a hand holds a mobile phone

The publication – Digital Freedom: The Ten Commandments in Times of Digital Change – is structured around 10 sections, each taking one of the Ten Commandments and exploring its insights for understanding the opportunities and dangers of digital technologies.

“The Ten Commandments reveal new perspectives on digital transformation and ethical insights on how we can shape it,” the chairperson of the EKD council, Bishop Heinrich Bedford-Strohm, writes in a foreword to the publication.

 “The prohibition of graven images in the religious context, for example, offers criteria for a human-based approach to image-based digital technologies,” he writes. “Biblical statements about killing, adultery, or bearing false witness offer new perspectives on dealing with autonomous weapons systems, private and intimate relationships in digital space, and the opportunities and dangers of a new communication culture.”

Digital technologies have developed so rapidly over the past decade that social norms on how to deal with them have lagged behind, Bedford-Strohm told a 22 April press conference to launch the new publication.

”This makes it all the more urgent to focus more on the ethical consequences of digitalisation,” he said.

The EKD brings together Germany’s main regional Protestant churches. It is one of the co-organizers of an international symposium on “Communication for Social Justice in the Digital Age” in September, being jointly hosted by the World Council of Churches and the World Association for Christian Communication (WACC).

The 248-page EKD publication (in German) is accompanied by a website and a social media campaign using the hashtag #EKDigital.

Freiheit digital: Die Zehn Gebote in Zeiten des digitalen Wandels: Eine Denkschrift der Evangelischen Kirche in Deutschland  (Leipzig: Evangelische Verlagsanstalt, 2021), available at:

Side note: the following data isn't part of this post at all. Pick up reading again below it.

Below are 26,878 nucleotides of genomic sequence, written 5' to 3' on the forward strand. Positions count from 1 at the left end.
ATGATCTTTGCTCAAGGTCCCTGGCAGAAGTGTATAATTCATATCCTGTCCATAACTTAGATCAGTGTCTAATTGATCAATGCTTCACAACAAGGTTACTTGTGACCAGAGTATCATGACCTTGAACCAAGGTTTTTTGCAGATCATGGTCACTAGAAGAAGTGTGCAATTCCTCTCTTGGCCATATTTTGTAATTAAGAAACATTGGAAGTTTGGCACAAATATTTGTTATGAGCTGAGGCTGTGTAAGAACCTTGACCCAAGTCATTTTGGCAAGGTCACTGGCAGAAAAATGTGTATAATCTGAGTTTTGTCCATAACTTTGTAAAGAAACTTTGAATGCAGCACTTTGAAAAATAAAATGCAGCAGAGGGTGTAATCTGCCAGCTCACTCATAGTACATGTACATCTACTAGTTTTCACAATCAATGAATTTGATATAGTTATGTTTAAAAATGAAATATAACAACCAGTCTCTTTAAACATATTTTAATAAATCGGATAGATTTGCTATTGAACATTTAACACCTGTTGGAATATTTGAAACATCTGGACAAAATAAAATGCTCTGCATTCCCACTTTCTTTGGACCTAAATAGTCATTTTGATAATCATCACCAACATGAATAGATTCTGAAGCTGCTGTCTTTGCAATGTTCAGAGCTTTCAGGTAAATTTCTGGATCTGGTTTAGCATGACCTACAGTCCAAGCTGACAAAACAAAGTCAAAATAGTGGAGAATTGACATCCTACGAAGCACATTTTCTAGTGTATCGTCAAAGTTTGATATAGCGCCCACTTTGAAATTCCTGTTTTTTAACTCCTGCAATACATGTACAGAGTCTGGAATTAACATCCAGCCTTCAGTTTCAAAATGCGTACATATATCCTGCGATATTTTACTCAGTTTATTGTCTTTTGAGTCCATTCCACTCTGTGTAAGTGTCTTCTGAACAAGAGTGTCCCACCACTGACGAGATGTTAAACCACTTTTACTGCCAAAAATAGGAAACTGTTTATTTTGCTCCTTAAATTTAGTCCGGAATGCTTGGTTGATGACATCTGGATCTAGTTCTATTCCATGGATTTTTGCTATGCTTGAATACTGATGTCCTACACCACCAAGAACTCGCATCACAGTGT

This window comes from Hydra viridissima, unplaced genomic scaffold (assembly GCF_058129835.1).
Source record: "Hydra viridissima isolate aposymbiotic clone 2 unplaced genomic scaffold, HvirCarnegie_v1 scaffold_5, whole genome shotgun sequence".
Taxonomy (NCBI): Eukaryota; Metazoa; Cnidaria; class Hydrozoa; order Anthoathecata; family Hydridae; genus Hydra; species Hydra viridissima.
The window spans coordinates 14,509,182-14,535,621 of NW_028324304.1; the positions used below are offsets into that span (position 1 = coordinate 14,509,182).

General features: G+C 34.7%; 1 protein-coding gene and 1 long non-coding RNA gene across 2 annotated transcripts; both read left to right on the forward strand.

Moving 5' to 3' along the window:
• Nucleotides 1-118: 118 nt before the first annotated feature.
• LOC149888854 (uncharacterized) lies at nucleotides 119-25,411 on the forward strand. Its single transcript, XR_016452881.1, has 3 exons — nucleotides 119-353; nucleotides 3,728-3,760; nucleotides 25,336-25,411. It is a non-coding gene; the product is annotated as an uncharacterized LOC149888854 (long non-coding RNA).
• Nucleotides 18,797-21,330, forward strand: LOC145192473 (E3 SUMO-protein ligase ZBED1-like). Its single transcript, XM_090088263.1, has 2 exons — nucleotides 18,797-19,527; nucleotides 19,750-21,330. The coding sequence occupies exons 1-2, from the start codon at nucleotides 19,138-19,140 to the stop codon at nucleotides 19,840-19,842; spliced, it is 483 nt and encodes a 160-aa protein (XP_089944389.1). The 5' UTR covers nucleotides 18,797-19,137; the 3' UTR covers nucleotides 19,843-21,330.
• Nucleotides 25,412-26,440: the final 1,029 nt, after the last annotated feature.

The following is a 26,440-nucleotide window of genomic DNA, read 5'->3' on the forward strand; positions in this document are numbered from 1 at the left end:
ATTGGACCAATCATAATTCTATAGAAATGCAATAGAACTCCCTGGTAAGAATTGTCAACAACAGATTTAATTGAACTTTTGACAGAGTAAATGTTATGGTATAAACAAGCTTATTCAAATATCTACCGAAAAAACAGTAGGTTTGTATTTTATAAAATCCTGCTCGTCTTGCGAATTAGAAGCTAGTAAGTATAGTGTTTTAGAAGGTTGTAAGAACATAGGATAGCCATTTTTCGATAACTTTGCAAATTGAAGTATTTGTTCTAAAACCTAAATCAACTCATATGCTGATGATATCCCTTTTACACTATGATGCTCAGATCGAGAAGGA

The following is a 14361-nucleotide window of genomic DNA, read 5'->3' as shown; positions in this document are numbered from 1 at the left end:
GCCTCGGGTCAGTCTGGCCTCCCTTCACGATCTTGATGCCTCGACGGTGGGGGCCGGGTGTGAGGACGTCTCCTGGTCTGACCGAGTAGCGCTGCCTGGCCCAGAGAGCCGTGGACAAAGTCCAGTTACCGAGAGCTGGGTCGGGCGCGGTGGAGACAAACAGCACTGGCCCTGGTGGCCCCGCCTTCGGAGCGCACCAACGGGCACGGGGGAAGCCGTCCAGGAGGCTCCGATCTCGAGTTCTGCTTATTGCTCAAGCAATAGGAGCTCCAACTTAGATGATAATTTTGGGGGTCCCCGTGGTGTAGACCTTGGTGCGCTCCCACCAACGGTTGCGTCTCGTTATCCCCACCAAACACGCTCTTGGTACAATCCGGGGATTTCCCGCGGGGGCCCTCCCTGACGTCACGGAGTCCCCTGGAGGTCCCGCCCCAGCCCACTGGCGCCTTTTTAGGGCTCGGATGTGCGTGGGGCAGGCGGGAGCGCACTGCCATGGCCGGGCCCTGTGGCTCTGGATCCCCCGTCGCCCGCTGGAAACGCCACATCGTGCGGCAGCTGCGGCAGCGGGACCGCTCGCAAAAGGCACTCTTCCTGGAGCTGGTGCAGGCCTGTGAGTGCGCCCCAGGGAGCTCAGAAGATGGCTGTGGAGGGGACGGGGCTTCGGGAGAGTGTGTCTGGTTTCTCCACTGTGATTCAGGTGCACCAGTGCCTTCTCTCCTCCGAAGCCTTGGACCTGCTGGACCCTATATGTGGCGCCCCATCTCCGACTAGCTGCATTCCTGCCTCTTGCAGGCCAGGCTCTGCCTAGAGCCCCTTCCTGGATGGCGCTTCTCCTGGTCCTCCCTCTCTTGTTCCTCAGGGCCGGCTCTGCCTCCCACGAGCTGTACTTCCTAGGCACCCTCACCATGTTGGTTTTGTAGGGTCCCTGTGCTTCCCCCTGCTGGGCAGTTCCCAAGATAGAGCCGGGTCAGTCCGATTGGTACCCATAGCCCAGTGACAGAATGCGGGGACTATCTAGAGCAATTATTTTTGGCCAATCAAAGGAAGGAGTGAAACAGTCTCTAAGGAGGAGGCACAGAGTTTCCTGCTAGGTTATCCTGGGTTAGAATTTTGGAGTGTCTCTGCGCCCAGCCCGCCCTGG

The Ten Commandments in Times of Digital Change:

1. Protect and live out freedom as God’s creatures in the digital realm.

I am the Lord thy God, which have brought thee out of the land of Egypt, out of the house of bondage. Thou shalt have no other gods before me. (Ex. 20: 2-3)

2. Understand how the worlds of digital images shape identity and solidarity.

Thou shalt not make unto thee any graven image, or any likeness of any thing . . . (Ex. 20: 4)

3. Be aware of the options for religious communication in the digital world.

Thou shalt not take the name of the Lord thy God in vain . . . (Ex. 20: 7)

4. Give (digital) life a wholesome rhythm.

Remember the sabbath day, to keep it holy. (Ex. 20:8)

5. Make inter-generational relations more equitable digitally.

Honour thy father and thy mother: that thy days may be long upon the land which the Lord thy God giveth thee. (Ex. 20: 12)

6. Stop digitalized violence.

Thou shalt not kill. (Ex. 20: 13)

7.  Give space for freedom and respect in intimate relationships in the digital sphere.

Thou shalt not commit adultery. (Ex. 20: 14)

8. Encourage just participation in the digital economy.

Thou shalt not steal. (Ex. 20: 15)

9.  Promote truthfulness in the digital world.

Thou shalt not bear false witness against thy neighbour. (Ex. 20: 16)

10. Beware of covetousness in digital space.

Thou shalt not covet thy neighbour's house, thou shalt not covet thy neighbour's wife, nor his manservant, nor his maidservant, nor his ox, nor his ass, nor any thing that is thy neighbour's. (Ex. 20: 17)

More information about the international symposium on “Communication for Social Justice in the Digital Age”

Envisioning digital communication with justice: symposium will turn ideas into action (WCC news release from 30 March)